After two years of court dates, a Philadelphia judge will now decide whether Mumia Abu-Jamal – who is now serving a life sentence for the murder of Philadelphia police Officer Daniel Faulkner – will get another chance to appeal his 1982 conviction.
“You’ll hear from me shortly,” said Common Pleas Court Judge Leon Tucker during Monday’s brief hearing, scheduled to give Abu-Jamal’s lawyers time to present additional evidence for Tucker to consider before ruling on the high-profile, emotionally-charged case.
There wasn’t any new evidence, so Tucker is teed up to make a decision he has publicly called “difficult” based on the record he has had before him for a couple of months. It’s unclear when he will make his ruling.
Abu-Jamal’s odds hinge on how Tucker interprets the actions of former Pennsylvania Supreme Court Justice Ronald Castille who also served as Philadelphia District Attorney earlier in his career.
Abu- Jamal’s lawyers have argued that Castille should have recused himself when their client’s case went before the high court because Castille fought Abu-Jamal’s initial appeal when was district attorney.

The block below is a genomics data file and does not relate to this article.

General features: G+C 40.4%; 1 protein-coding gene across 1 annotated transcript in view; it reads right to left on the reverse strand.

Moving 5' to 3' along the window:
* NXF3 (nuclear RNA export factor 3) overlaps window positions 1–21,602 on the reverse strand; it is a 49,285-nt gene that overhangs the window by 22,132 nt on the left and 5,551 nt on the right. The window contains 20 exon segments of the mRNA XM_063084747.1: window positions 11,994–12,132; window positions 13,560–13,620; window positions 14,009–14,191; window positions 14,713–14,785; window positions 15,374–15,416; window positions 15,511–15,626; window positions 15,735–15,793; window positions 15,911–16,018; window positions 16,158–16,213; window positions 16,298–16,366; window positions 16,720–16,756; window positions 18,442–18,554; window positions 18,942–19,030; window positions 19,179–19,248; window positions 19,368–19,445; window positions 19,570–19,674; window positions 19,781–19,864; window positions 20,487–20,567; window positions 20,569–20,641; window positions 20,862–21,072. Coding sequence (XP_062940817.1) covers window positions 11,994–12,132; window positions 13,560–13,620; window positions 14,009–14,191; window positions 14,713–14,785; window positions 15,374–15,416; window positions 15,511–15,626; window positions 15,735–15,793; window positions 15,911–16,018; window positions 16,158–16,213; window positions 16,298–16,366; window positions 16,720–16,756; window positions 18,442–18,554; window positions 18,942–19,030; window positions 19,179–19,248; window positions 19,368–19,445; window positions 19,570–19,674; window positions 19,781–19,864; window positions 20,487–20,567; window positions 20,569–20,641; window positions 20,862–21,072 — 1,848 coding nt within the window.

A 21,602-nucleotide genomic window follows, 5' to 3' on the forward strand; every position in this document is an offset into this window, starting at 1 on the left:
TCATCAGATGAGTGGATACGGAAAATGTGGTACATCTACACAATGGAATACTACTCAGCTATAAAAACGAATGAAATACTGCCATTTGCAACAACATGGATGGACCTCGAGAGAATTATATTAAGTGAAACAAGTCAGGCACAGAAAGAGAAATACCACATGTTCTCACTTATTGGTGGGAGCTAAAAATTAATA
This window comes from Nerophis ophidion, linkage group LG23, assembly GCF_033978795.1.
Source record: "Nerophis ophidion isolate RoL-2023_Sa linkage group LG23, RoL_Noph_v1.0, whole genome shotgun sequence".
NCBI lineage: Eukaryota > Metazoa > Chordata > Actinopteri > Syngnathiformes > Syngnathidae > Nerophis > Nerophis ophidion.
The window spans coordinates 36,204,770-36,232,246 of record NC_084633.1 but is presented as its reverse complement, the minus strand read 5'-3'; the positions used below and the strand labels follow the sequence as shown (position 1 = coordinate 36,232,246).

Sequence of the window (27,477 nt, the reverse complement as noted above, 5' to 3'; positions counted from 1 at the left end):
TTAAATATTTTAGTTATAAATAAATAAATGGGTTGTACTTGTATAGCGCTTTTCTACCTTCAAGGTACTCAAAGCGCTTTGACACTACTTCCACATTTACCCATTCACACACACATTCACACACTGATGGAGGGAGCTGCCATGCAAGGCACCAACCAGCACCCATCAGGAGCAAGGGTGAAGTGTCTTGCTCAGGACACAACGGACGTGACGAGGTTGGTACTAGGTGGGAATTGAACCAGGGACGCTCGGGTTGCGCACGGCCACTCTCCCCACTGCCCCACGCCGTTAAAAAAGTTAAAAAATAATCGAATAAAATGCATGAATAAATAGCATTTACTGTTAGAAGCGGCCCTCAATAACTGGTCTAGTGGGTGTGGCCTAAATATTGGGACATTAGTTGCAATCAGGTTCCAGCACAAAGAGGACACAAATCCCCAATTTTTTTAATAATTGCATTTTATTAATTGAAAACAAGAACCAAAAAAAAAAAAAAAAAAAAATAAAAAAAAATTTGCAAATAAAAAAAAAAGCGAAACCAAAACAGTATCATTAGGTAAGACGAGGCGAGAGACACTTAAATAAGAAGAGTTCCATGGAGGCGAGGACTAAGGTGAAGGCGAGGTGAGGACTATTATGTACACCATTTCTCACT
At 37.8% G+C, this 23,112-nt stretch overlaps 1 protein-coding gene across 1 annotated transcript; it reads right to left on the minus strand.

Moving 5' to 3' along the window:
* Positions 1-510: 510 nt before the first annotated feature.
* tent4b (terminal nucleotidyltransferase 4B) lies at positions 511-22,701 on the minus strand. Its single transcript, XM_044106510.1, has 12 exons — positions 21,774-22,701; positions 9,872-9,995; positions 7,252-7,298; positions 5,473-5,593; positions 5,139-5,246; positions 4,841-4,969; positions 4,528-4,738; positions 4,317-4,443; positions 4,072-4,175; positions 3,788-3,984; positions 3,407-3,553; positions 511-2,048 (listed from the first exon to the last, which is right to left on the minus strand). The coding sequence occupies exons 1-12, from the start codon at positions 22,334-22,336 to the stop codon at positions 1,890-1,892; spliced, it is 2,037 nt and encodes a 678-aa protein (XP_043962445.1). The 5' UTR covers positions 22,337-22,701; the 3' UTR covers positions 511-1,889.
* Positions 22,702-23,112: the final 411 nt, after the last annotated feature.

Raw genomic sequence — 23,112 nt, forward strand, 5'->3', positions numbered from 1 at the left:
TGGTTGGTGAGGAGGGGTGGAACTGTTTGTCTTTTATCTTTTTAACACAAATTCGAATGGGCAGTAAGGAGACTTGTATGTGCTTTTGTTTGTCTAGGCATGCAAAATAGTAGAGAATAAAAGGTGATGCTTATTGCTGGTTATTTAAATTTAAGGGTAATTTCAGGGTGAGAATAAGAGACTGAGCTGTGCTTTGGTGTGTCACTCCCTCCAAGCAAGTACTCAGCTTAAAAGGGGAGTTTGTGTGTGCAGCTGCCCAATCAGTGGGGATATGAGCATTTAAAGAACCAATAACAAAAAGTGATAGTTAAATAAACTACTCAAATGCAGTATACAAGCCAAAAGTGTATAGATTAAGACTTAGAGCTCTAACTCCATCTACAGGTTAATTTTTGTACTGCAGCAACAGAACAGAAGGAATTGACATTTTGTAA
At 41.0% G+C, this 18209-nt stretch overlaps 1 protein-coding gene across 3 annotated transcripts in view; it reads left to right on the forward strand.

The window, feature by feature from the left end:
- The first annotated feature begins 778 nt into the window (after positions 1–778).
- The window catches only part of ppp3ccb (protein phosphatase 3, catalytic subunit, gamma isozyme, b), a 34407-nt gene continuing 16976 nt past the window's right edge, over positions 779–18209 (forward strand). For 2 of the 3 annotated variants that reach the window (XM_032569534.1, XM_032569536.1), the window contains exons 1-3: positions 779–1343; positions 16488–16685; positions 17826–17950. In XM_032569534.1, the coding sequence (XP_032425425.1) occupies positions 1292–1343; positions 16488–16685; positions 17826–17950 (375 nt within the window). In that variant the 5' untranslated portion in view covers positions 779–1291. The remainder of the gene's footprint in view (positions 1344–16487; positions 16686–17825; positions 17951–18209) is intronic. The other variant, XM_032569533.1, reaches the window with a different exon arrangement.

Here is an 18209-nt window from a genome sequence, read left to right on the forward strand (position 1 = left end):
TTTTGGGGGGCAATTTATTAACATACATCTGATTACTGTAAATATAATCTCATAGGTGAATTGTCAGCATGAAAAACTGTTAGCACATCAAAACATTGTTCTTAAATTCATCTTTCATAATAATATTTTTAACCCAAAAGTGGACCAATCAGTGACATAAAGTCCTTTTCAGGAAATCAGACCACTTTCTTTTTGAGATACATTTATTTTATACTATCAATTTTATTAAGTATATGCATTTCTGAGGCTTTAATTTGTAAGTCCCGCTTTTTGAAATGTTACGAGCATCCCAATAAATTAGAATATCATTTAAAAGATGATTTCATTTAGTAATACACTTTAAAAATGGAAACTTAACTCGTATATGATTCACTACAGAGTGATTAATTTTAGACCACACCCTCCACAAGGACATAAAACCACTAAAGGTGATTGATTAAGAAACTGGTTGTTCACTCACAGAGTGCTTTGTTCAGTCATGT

They also said Castille personally pushed for former Pennsylvania Gov. Robert Casey to sign the execution warrants for death row inmates convicted of murdering a police officer.
In a 1990 letter to Casey, Castille urges the governor to “send a clear and dramatic to all cop killers.” The second page of the letter includes the names of nearly a dozen death row inmates, excluding Abu-Jamal, at the time in the midst of his direct appeal.
“There’s lots of reasons to be concerned about Ron Castille’s neutrality when he became a Supreme Court justice,” said defense attorney Judith Ritter during a hearing in October.
Prosecutors say there’s no evidence proving Castille had a “personal significant involvement” in Abu-Jamal’s case, the legal hurdle Tucker must consider before deciding whether Castille had a conflict of interest.
Abu-Jamal, who was not in court Monday, has always maintained his innocence in the fatal shooting of Faulkner.